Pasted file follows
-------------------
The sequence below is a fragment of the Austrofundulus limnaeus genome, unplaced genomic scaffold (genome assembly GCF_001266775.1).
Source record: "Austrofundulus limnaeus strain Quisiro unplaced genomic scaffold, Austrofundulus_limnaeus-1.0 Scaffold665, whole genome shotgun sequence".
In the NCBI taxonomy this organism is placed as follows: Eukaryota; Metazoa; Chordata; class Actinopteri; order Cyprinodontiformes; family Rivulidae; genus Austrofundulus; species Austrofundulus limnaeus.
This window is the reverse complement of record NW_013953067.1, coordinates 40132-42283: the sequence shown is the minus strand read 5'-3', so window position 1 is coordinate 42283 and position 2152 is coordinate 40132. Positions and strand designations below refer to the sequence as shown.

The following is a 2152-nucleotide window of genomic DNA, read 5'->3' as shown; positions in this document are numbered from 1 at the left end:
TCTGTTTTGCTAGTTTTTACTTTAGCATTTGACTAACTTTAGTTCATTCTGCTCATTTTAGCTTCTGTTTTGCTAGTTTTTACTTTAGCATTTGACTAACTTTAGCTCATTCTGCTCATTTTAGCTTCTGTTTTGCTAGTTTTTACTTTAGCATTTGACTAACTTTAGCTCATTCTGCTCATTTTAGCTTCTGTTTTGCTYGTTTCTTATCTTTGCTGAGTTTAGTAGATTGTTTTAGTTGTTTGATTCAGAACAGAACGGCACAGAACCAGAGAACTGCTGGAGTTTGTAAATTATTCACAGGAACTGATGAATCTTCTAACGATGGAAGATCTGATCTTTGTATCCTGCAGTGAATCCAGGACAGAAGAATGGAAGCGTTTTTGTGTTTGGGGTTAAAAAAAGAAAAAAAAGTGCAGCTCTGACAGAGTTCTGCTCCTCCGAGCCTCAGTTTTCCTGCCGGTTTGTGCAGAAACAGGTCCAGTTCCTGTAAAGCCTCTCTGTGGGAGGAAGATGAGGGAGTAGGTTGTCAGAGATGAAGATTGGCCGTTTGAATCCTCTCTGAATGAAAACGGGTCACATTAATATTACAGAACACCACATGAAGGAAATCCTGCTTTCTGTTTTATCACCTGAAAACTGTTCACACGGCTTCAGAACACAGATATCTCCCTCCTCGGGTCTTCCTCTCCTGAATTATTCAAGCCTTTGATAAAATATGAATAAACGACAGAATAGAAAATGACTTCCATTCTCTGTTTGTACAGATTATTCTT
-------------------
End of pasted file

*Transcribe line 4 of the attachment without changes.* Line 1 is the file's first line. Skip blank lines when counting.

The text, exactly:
This window is the reverse complement of record NW_013953067.1, coordinates 40132-42283: the sequence shown is the minus strand read 5'-3', so window position 1 is coordinate 42283 and position 2152 is coordinate 40132. Positions and strand designations below refer to the sequence as shown.